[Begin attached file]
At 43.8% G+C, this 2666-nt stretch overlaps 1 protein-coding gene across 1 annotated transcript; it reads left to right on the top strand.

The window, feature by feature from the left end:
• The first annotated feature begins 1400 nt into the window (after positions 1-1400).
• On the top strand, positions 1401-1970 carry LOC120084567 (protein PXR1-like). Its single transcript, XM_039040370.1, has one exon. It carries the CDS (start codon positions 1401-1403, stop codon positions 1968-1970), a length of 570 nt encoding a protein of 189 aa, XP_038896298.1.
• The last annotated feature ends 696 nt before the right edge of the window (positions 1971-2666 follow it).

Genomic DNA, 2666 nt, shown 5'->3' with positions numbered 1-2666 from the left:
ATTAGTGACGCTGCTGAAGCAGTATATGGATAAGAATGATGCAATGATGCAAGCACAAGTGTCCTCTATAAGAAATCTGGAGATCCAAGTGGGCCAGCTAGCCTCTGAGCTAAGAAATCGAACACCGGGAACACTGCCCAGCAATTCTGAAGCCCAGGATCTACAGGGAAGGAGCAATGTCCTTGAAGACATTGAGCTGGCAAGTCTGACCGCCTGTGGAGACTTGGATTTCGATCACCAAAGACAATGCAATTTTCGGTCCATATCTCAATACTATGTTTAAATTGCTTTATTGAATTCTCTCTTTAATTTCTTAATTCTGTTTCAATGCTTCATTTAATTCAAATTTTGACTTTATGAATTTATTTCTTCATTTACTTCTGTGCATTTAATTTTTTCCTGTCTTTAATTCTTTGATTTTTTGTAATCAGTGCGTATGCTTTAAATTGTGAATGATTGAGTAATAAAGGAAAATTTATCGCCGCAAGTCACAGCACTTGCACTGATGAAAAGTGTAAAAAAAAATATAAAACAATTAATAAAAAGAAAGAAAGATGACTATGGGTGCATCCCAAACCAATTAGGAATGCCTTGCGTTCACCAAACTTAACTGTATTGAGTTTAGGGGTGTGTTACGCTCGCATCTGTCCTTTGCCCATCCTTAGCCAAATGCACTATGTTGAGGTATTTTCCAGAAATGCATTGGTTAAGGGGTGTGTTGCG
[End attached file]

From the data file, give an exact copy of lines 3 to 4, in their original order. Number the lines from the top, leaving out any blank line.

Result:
• The first annotated feature begins 1400 nt into the window (after positions 1-1400).
• On the top strand, positions 1401-1970 carry LOC120084567 (protein PXR1-like). Its single transcript, XM_039040370.1, has one exon. It carries the CDS (start codon positions 1401-1403, stop codon positions 1968-1970), a length of 570 nt encoding a protein of 189 aa, XP_038896298.1.